The Bible Insights Weekly e-letter is freely available upon request.

Yes! Please Subscribe Me

Bible Insights Weekly

Enrich your spiritual thinking.

UCGia Bible Insights Thursday, September 05 2019

Jeroboam, King of Israel

It’s important that we, as Christians, do not repeat the mistakes Jeroboam made when he ruled over the Ten Tribes of Northern Israel. For political reasons he substituted a different way of worshipping for the newly separated tribes, which did not meet with God’s approval.

Jeroboam, King of Israel
Sweet Publishing /

Jeroboam is first mentioned in I Kings as a faithful and important servant to King Solomon. “The man Jeroboam was a mighty man of valor; and Solomon, seeing that the young man was industrious, made him the officer over all the labor force of the house of Joseph” (1 Kings 11:28).

Josephus adds further details: “… When Solomon saw that he was of an active and bold disposition, he made him the curator of the walls which he built round about Jerusalem; and he took such care of those works, and the king approved of his behaviour, and gave him, as a reward for the same, the charge of the tribe of Joseph” ( Antiquities of the Jews,book VIII, chapter vii, section 7).

We are told that as Solomon grew older he fell increasingly into idolatrous worship. Finally God rebuked him for this and prophesied his kingdom would be taken from him: “...I will surely tear the kingdom away from you and give it to your servant [Jeroboam]” (1 Kings 11:11).

After King Solomon died and his son, Rehoboam succeeded to the throne some citizens of the twelve tribes of Israel approached him and requested relief from the heavy burden of taxation Solomon had imposed. Rehoboam sought advice from his counsellors and unfortunately listened to the younger men who counselled that he increase the taxes instead. The older, more experienced men had advised supporting the request for the relief of taxation, but Rehoboam ignored them.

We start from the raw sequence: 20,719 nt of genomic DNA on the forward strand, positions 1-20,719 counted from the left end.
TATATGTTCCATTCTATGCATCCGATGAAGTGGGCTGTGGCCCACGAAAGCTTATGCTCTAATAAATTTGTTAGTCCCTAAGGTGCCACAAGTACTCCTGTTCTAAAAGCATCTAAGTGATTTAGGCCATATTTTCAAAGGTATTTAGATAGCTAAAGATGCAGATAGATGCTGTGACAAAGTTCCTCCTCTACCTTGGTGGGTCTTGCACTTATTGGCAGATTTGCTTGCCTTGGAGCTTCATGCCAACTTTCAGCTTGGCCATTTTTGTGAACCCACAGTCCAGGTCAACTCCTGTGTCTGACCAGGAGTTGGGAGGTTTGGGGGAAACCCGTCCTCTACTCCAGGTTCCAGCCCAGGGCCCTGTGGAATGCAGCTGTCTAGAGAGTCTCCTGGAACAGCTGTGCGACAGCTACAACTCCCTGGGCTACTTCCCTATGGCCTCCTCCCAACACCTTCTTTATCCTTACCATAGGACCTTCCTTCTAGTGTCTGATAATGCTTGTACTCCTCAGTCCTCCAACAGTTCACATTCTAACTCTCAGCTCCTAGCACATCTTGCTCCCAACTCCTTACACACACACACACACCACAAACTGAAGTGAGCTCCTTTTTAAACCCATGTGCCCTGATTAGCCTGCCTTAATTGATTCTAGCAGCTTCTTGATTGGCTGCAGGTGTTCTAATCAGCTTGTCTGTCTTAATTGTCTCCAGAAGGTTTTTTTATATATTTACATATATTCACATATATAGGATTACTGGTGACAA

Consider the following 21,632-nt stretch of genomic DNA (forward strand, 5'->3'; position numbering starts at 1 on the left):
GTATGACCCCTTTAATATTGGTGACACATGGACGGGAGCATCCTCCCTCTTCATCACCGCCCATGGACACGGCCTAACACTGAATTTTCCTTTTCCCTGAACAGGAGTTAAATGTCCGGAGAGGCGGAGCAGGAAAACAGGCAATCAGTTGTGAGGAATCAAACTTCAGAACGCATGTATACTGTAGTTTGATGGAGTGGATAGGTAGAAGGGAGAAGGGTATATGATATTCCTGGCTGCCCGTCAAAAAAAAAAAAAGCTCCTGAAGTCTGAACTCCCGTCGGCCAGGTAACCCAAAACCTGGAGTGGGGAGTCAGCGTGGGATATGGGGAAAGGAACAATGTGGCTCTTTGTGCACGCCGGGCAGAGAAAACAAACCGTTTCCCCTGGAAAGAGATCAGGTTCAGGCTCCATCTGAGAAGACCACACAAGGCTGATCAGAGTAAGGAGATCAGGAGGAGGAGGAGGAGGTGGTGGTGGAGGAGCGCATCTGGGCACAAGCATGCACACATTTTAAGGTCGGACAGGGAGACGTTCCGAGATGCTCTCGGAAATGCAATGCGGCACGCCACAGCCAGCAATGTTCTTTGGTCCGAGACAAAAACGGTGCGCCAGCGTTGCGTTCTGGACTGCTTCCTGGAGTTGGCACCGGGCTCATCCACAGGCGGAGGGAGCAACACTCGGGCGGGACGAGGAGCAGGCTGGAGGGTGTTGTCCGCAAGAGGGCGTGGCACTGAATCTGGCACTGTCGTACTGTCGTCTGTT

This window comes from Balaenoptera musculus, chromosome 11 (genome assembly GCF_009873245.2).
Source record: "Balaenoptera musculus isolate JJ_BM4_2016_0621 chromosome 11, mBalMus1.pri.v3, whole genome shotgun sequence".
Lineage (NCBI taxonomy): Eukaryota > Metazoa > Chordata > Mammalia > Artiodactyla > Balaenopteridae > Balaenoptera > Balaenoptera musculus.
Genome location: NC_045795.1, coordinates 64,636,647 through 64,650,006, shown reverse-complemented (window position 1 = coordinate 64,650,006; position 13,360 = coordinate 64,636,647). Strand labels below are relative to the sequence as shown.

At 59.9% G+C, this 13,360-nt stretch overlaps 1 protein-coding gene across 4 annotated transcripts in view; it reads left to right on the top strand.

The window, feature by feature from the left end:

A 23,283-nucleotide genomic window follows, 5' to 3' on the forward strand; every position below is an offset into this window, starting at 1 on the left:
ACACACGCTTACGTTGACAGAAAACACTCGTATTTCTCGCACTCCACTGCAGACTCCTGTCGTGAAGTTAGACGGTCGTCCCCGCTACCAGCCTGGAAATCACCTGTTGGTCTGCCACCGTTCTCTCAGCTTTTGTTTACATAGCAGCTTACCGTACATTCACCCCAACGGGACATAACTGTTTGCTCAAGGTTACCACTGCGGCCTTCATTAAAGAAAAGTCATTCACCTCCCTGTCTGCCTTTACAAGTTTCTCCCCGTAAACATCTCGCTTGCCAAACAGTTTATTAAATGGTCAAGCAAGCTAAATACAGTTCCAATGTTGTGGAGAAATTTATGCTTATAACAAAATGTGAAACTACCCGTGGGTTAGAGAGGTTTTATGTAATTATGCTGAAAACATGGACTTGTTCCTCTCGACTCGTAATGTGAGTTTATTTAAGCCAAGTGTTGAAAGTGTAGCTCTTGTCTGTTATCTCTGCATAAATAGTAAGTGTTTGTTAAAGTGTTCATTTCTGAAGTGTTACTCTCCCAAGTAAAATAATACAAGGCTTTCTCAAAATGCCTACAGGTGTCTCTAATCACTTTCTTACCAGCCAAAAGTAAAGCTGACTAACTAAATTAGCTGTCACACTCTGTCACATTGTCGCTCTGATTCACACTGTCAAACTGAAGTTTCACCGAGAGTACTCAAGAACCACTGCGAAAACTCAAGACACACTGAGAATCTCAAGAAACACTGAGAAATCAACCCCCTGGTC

As a result of this decision Rehoboam’s kingdom split in two, with the northern 10 tribes proclaiming Jeroboam king over their newly formed kingdom. Rehoboam was left with only two tribes—Judah and Benjamin— and part of the tribe of Levi (1 Kings 11:29-37) which he ruled over from Jerusalem.

Jeroboam showed himself diligent during his first few years as ruler of the ten tribes, but his weaknesses eventually became apparent. He was very apprehensive about his people’s religious life, which centered around the temple and priesthood in Jerusalem, controlled by his rival King Rehoboam. He did not wish his subjects to come under the sway of Rehoboam again during their visits to Jerusalem, so he devised a cunning plan. Against God’s specific instructions he created two golden calves for the people to worship, and strategically placed them at the northern and southern ends of the country (1 Kings 12:28-29). The one in the south he placed at Bethel, on the main road to Jerusalem, so that those intending to travel to Jerusalem for God’s feasts could be easily diverted to worship the golden calf at Bethel instead.

Jeroboam also established idolatrous worship on other high places and appointed his own priests from tribes other than Levi (1 Kings 12:31) against God’s instructions. Perhaps his greatest single change was to tamper with God’s annual Holy Days. Instead of observing the Feast of Tabernacles in the seventh month as God had commanded, Jeroboam instituted an alternate feast in the eighth month (1 Kings 12:33).

Jeroboam’s counterfeit religion, with its own priesthood, gods, religious festivals and observances, was destined to play a major role in Israel’s downfall and bring untold suffering on the ten tribes and their descendants.

Summarizing Jeroboam’s and his successors’ rule, the Bible says: “Then Jeroboam drove Israel from following the Lord, and made them commit a great sin. For the children of Israel walked in all the sins of Jeroboam which he did; they did not depart from them, until the Lord removed Israel out of His sight, as He had said by all His servants the prophets. So Israel was carried away from their own land to Assyria, as it is to this day” (2 Kings 17:21-23).

God does not give us a choice on how we are to worship Him (Deuteronomy 12:32). He only gives us a choice of whether we will worship Him according to the instructions He has given.